Browsing by Subject "LINKAGE MAP"

Sort by: Order: Results:

Now showing items 1-6 of 6
  • Sirviö, Anu; Johnston, J. Spencer; Wenseleers, Tom; Pamilo, Pekka (2011)
  • Littrell, John; Tsaih, Shirng-Wern; Baud, Amelie; Rastas, Pasi; Solberg-Woods, Leah; Flister, Michael J. (2018)
    An accurate and high-resolution genetic map is critical for mapping complex traits, yet the resolution of the current rat genetic map is far lower than human and mouse, and has not been updated since the original Jensen-Seaman map in 2004. For the first time, we have refined the rat genetic map to sub-centimorgan (cM) resolution (
  • Whitaker, Vance M.; Knapp, Steven J.; Hardigan, Michael A.; Edger, Patrick P.; Slovin, Janet P.; Bassil, Nahla V.; Hytönen, Timo; Mackenzie, Kathryn K.; Lee, Seonghee; Jung, Sook; Main, Dorrie; Barbey, Christopher R.; Verma, Sujeet (2020)
    The cultivated strawberry (Fragaria × ananassa) is an allo-octoploid species, originating nearly 300 years ago from wild progenitors from the Americas. Since that time the strawberry has become the most widely cultivated fruit crop in the world, universally appealing due to its sensory qualities and health benefits. The recent publication of the first high-quality chromosome-scale octoploid strawberry genome (cv. Camarosa) is enabling rapid advances in genetics, stimulating scientific debate and provoking new research questions. In this forward-looking review we propose avenues of research toward new biological insights and applications to agriculture. Among these are the origins of the genome, characterization of genetic variants, and big data approaches to breeding. Key areas of research in molecular biology will include the control of flowering, fruit development, fruit quality, and plant–pathogen interactions. In order to realize this potential as a global community, investments in genome resources must be continually augmented.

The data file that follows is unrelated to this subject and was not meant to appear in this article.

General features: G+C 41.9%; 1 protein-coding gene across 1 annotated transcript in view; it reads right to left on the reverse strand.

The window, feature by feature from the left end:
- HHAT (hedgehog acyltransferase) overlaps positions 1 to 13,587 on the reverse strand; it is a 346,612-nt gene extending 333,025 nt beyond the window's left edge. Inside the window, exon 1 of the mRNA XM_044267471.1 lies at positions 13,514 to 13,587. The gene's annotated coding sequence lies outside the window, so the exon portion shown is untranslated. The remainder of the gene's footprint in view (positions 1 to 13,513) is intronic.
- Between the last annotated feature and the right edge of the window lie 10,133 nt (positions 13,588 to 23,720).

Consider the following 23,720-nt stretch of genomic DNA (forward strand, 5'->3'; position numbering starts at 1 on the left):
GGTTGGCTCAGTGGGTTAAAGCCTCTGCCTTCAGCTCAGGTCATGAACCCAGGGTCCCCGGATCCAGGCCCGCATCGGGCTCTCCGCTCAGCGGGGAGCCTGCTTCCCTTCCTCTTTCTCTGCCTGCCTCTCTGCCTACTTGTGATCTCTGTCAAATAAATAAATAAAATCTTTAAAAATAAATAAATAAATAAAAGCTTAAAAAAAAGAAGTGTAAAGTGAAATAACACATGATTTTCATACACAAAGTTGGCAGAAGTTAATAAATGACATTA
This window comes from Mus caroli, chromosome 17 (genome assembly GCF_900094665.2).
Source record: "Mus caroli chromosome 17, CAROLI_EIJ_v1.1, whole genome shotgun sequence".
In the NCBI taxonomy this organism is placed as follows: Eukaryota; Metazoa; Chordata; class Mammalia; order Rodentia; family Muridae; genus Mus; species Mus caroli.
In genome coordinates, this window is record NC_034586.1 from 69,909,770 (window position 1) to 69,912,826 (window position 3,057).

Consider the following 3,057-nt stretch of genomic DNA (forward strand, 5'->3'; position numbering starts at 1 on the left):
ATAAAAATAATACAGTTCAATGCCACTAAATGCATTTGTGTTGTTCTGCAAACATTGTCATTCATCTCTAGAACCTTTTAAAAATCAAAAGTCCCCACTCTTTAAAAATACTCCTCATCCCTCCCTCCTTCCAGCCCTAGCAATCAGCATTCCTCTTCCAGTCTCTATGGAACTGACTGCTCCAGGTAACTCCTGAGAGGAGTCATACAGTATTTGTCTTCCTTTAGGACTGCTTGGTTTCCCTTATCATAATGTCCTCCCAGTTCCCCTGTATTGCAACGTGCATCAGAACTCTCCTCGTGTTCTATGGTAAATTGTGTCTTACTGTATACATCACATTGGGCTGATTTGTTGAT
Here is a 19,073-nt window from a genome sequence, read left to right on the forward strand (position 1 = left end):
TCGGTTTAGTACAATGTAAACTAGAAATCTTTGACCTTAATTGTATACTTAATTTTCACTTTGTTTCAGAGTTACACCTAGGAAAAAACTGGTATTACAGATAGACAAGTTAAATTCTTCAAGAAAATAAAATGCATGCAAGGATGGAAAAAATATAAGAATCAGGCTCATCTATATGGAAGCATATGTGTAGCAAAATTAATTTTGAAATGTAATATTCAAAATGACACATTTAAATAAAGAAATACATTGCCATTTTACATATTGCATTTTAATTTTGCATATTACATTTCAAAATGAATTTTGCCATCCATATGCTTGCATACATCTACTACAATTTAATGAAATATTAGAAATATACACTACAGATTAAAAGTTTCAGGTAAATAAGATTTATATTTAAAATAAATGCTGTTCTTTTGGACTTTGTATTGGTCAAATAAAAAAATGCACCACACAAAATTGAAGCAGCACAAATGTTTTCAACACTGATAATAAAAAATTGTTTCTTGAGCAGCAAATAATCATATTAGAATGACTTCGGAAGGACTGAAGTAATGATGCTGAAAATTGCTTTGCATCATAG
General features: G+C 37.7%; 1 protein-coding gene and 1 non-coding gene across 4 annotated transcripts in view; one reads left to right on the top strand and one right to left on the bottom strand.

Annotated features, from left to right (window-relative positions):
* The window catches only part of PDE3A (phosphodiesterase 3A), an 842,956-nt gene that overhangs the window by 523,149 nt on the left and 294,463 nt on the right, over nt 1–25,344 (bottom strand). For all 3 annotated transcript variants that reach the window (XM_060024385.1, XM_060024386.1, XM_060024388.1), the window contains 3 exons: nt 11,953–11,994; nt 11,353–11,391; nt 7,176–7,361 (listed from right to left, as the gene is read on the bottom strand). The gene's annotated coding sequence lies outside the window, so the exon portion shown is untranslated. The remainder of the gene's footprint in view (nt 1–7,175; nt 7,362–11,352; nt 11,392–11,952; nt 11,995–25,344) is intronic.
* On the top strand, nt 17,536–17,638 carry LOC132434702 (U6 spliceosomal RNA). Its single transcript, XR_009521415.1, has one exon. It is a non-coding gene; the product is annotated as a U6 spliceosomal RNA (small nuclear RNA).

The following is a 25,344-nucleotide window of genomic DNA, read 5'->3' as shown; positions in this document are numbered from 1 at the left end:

• Samad, Samia; Kurokura, Takeshi; Koskela, Elli; Toivainen, Tuomas; Patel, Vipul; Mouhu, Katriina; Sargent, Daniel James; Hytonen, Timo (2017)
    Flowering time is an important trait that affects survival, reproduction and yield in both wild and cultivated plants. Therefore, many studies have focused on the identification of flowering time quantitative trait locus (QTLs) in different crops, and molecular control of this trait has been extensively investigated in model species. Here we report the mapping of QTLs for flowering time and vegetative traits in a large woodland strawberry mapping population that was phenotyped both under field conditions and in a greenhouse after flower induction in the field. The greenhouse experiment revealed additive QTLs in three linkage groups (LG), two on both LG4 and LG7, and one on LG6 that explain about half of the flowering time variance in the population. Three of the QTLs were newly identified in this study, and one co-localized with the previously characterized FvTFL1 gene. An additional strong QTL corresponding to previously mapped PFRU was detected in both field and greenhouse experiments indicating that gene(s) in this locus can control the timing of flowering in different environments in addition to the duration of flowering and axillary bud differentiation to runners and branch crowns. Several putative flowering time genes were identified in these QTL regions that await functional validation. Our results indicate that a few major QTLs may control flowering time and axillary bud differentiation in strawberries. We suggest that the identification of causal genes in the diploid strawberry may enable fine tuning of flowering time and vegetative growth in the closely related octoploid cultivated strawberry.